Indifferent city officials delayed investigating those cases. Finally, in July 2010, Worthy obtained $2.7 million to review them. She hired three attorneys, other legal experts and support workers to retest the evidence and examine voluminous transcripts and court records.
Of the 31,000 firearm-related cases, only 270 had been closed as of June 2011. Worthy’s office prioritized the cases to focus on those involving defendants who were still in prison on firearm possession charges and cases challenged by defense attorneys. Thus far, four prisoners have received retrials; one was exonerated.
When the crime lab closed, legal experts predicted there would be thousands of requests for review. Yet defense attorneys have sought review just 34 times.
“I feel very strongly that we have to continue going through these cases,” said Worthy. “It’s frustrating. We’re the only ones who did anything with these cases.
In May 2011, the crime lab’s dilapidated building was found unsecured. It was littered with crime scene photos, chemicals, sealed bags marked with evidence labels, live ammunition, bulletproof vests and thousands of files – some of which contained the Social Security numbers of rape and assault victims.
“We were told that the evidence had been inventoried, packaged, and moved out of the old crime lab to a secure and appropriate location,” said Worthy, though apparently that information was incorrect.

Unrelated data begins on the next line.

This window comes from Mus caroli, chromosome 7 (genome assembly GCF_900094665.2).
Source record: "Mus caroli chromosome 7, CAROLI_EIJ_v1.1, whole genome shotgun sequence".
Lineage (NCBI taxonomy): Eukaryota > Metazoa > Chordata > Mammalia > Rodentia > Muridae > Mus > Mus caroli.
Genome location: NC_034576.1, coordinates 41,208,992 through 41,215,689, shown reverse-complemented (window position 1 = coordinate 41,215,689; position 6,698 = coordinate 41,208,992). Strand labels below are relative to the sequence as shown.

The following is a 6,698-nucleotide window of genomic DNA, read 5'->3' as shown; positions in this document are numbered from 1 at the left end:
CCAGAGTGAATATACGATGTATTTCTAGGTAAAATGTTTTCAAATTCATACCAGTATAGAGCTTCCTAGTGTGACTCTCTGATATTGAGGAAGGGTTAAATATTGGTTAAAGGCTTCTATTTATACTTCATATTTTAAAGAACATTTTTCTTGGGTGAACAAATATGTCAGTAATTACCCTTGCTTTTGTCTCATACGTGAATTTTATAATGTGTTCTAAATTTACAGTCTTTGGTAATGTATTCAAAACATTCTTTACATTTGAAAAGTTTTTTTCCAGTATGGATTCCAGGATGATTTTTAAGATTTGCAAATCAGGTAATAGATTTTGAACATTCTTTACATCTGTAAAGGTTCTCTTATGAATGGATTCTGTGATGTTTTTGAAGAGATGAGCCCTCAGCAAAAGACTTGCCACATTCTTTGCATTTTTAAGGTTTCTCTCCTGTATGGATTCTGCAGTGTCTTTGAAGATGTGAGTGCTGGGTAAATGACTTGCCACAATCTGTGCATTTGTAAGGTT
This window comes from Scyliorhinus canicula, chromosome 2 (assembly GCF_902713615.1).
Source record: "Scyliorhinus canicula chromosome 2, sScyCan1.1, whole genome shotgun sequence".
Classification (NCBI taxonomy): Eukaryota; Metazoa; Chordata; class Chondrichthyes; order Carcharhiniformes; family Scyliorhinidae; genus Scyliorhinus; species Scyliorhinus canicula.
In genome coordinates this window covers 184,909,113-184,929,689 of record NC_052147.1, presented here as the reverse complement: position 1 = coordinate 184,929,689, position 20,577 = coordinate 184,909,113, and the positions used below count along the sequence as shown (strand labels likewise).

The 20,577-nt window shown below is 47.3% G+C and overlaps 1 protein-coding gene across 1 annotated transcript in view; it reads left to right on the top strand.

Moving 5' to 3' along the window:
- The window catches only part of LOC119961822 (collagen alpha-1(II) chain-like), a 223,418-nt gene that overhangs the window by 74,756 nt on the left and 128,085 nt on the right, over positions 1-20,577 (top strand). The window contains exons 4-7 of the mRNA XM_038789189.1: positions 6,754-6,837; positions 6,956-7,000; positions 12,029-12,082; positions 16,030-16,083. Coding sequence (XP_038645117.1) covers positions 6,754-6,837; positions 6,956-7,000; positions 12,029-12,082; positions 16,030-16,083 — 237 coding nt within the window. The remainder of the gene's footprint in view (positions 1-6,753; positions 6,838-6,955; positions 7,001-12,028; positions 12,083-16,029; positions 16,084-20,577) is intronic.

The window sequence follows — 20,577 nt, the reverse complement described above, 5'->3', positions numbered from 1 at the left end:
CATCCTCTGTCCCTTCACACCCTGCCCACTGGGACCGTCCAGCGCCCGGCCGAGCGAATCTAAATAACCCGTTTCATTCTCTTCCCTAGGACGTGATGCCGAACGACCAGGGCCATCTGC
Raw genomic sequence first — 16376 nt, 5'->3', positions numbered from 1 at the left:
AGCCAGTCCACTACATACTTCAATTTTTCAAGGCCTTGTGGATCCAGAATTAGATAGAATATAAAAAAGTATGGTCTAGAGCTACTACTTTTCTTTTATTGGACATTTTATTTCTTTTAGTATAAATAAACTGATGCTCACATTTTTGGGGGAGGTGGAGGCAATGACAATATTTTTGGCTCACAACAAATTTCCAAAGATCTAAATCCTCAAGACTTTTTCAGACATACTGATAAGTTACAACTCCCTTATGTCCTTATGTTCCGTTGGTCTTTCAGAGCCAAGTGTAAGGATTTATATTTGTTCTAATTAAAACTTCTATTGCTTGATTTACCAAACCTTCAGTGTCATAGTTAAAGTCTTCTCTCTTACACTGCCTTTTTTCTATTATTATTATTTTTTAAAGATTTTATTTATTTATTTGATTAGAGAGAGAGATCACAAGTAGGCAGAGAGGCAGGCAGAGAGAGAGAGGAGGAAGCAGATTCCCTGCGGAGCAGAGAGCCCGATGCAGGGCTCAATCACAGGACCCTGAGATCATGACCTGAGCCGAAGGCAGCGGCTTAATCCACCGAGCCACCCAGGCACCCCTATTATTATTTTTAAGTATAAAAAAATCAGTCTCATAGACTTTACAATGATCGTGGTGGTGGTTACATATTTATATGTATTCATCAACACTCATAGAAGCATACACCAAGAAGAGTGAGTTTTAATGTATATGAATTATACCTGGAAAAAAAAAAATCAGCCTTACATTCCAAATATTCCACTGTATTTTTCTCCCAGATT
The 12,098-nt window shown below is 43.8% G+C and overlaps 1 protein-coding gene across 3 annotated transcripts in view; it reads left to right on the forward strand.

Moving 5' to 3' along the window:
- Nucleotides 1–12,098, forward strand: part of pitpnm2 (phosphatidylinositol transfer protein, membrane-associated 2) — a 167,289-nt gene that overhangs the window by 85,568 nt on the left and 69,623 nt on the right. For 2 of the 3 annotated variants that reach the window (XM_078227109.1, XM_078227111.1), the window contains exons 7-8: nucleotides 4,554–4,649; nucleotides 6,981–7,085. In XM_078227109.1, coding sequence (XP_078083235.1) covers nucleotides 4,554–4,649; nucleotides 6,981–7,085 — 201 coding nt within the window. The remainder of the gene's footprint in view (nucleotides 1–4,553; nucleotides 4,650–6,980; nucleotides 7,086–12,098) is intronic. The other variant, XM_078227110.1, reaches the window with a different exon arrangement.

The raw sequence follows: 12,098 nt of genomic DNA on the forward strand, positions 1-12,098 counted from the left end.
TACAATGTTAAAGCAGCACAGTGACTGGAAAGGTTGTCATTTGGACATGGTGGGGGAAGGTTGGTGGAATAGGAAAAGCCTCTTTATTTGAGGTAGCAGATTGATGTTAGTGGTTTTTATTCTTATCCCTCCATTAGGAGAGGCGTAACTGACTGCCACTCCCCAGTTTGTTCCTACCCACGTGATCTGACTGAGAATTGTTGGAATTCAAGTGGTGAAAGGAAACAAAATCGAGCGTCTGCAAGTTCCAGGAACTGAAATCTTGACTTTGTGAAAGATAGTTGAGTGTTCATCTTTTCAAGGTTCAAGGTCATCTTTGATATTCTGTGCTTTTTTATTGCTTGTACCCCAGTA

“This is just another glaring example of what is now an epidemic in crime lab negligence,” stated Drew Findling, who chairs the Forensic Discipline Committee for the National Association of Criminal Defense Lawyers.
The cleanup at the crime lab’s abandoned building concluded in June 2011 with the State Police investigating how the evidence and other items were left behind, but the review of the criminal cases possibly affected by faulty lab work continues.
PLN has previously reported on scandals and shoddy forensics work at crime labs across the nation. [See: PLN, Jan. 2012, p.26; June 2011, p.32; Oct. 2010, p.1; Jan. 2010, p.32].
Sources: Detroit Free Press, Associated Press
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